Anti-immigrant legislation

News and Analysis: June 25 - July 1

1 - MEXICAN ELECTIONS MARRED BY FRAUD
2 - US SUPREME COURT UPHOLDS KEY ANTI-IMMIGRANT LAW
3 - WTO RULING FAVORS MEXICO

Exit polls released late Sunday night show PRI candidate Enrique Pena Nieto winning Mexico’s presidency, with Andres Manuel Lopez Obrador of the PRD finishing a surprisingly close second, and PANista Josefina Vazquez Mota a distant third.  CNN, Parametria, and Mitofsky exit polls all showed Pena Nieto with about 41% and Lopez Obrador with about 32%, though a “quick-count” based on a sampling of returns from across the country showed a closer race, and the actual returns gave Pena Neta 38% with Lopez Obrador close behind at 33%.  Vazquez Mota was quick to concede Sunday evening, while Lopez Obrador will wait for the official vote announcement on Wednesday and may contest the election after reports of widespread fraud. The PRI reportedly offered pre-paid supermarket cards worth up to 1,000 pesos and millions of boxes filled with food or cheap electro-domestics in exchange for votes.  Vote-buying was particularly widespread in Mexico State, where Pena Nieto served as Governor, and Veracruz, with some reports of as many as a million votes purchased in Mexico State alone.  Pena Nieto reportedly spent up to five times his legally allotted campaign fund, with massive private donations from businesses looking for influence in his administration.  And he enjoyed a virtual lock on news coverage by Televisa, the largest of two national television networks.  His wife, Angelica Rivera, is a popular soap opera star on the network.  

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News and Analysis: October 17-23, 2011

1 - POLITICAL PARTIES SPAR AHEAD OF ELECTIONS
2 - NEARLY 1,000 POLICE FIRED IN VERACRUZ
3 - ALABAMA IMMIGRATION LAW WREAKS HAVOC IN SCHOOLS AND FARMING
4 - CALDERON COMPLAINS ABOUT DUMPING CRIMINALS AT BORDER
5 - FORMER PRESIDENT FOX CALLS FOR NEGOTIATIONS WITH CARTELS
6 - CALDERON SUGGESTS ADVENTURE TOURISM FOR INDIGENOUS COMMUNITIES

The Institutional Revolutionary Party (PRI) filed a largely ritual complaint this week with the Federal Electoral Institute (IFE), accusing President Felipe Calderon of interfering with the 2012 presidential elections.  In an October 15 New York Times interview, Calderon suggested the PRI may cut deals with drug cartels, similar to agreements reached by party members when they ruled Mexico for seven decades.  Mexican law technically prevents sitting presidents from influencing elections, but complaints of this type are typical in election seasons.

Meanwhile, Enrique Pena Nieto, the likely PRI presidential candidate, called for privatization of Pemex, Mexico’s national petroleum monopoly.  The PRI nationalized petroleum in 1938 under President Cardenas, perhaps Mexico’s most beloved political figure.  Now 70 years later, Pena Nieto appears to have contracted the neoliberal bug, claiming the country would benefit from foreign investment – and ownership – in the oil sector.  Historically this has not been a popular position, either within the PRI or in the broader society.  This may be part of Pena Nieto’s campaign strategy to distance himself from the historic PRI while benefiting from the political clout and national structure of the party.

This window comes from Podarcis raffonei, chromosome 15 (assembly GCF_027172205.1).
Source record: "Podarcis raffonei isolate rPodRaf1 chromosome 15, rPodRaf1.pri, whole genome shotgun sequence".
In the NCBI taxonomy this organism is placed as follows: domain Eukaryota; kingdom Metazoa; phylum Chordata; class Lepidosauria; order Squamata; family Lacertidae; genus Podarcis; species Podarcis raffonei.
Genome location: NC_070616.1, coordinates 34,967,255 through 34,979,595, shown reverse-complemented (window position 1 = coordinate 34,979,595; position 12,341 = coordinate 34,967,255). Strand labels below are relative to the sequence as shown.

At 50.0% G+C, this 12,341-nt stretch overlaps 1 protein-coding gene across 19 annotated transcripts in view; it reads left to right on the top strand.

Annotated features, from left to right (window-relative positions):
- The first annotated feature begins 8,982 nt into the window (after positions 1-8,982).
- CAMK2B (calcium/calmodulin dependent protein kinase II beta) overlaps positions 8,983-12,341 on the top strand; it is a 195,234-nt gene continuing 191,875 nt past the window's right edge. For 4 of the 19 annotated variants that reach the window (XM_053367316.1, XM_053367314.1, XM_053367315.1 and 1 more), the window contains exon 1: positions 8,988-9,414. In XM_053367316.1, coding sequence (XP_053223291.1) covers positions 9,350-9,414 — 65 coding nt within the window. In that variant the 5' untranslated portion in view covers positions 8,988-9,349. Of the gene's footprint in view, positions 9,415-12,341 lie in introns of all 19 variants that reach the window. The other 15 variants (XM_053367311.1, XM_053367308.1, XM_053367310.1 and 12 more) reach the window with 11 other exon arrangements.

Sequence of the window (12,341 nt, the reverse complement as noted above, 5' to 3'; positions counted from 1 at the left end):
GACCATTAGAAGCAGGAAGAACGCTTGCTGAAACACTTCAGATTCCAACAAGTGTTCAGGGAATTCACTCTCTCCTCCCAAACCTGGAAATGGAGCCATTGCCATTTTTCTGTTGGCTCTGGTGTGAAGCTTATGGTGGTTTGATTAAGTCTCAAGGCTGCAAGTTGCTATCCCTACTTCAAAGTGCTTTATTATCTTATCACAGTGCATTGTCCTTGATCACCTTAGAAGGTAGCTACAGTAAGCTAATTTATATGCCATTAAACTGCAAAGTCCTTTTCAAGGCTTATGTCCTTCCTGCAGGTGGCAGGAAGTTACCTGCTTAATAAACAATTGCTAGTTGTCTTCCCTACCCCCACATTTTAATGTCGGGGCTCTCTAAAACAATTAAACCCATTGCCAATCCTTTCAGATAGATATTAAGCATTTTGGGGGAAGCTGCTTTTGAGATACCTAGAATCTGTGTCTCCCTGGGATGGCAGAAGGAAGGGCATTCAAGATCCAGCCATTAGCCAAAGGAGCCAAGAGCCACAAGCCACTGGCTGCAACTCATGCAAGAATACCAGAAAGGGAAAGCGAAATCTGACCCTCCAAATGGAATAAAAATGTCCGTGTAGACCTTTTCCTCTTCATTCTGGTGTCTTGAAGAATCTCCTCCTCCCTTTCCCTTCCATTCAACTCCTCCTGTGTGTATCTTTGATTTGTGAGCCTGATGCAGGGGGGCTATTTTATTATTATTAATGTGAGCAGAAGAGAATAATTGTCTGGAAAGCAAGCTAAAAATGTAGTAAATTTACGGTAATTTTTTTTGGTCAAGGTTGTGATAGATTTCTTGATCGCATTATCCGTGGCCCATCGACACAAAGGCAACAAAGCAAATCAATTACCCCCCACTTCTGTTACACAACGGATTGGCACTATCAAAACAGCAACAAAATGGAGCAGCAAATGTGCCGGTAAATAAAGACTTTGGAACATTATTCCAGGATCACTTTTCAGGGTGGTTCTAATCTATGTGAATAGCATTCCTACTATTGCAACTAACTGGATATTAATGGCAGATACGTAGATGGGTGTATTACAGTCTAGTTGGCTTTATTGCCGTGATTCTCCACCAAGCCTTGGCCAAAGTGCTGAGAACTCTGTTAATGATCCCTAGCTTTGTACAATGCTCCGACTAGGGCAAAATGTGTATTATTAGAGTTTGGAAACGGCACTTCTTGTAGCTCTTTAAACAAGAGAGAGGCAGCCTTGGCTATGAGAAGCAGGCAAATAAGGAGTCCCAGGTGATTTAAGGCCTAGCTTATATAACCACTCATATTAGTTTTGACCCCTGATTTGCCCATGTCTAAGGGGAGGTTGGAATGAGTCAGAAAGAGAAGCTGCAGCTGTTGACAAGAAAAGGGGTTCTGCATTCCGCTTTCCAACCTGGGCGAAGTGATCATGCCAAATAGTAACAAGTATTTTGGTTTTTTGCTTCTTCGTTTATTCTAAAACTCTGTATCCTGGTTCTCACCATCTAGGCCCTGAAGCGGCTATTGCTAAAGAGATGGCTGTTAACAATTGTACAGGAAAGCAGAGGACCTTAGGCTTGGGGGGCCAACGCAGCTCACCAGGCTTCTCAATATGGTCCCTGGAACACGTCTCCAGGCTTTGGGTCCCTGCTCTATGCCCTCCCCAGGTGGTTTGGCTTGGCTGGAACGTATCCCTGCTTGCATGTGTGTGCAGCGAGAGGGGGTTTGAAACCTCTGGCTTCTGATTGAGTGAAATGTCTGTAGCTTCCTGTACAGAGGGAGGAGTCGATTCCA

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Neoliberalism

News and Analysis: October 3-9, 2011

1 - ANOTHER US GUN “WALKING” PROGRAM REVEALED
2 - CITY POLICE FORCES ARRESTED
3 - SANTA MARIA OSTULA SUFFERS ANOTHER MURDER
4 - ALABAMA LAW WREAKS HAVOC IN IMMIGRANT COMMUNITIES
5 - FIGHT OVER I.F.E. CONTINUES

The Bush administration allowed illegal exports of military style weapons to Mexico from 2006 to 2007 in an undercover program dubbed “Wide Receiver,” similar to the Obama administration’s Operation Fast and Furious.  Both programs were intended to track weapons bought in the US until they reached cartel leaders in Mexico, but agents quickly lost track of most of the “walked” firearms.   Watch for Republicans, who mounted a Congressional investigation of Fast and Furious in hopes of political gains, to quietly bury their efforts.  The Calderon administration, anxious to maintain cozy relations with the US, complained briefly about threats to national sovereignty, but appears anxious for the issue to simply disappear.

2 - CITY POLICE FORCES ARRESTED
Last Sunday, Mexican soldiers, federal police, and state investigators arrested the entire police force in the towns of Linares and Villadama, about 75 miles from Monterrey.  The detention of 145 local officers comes after a rise in kidnapping and extortion, with reports that local officials in Juarez, a suburb of Monterrey, allowed cartel members to hold kidnapped victims in the local jail.

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Anti-immigrant legislation
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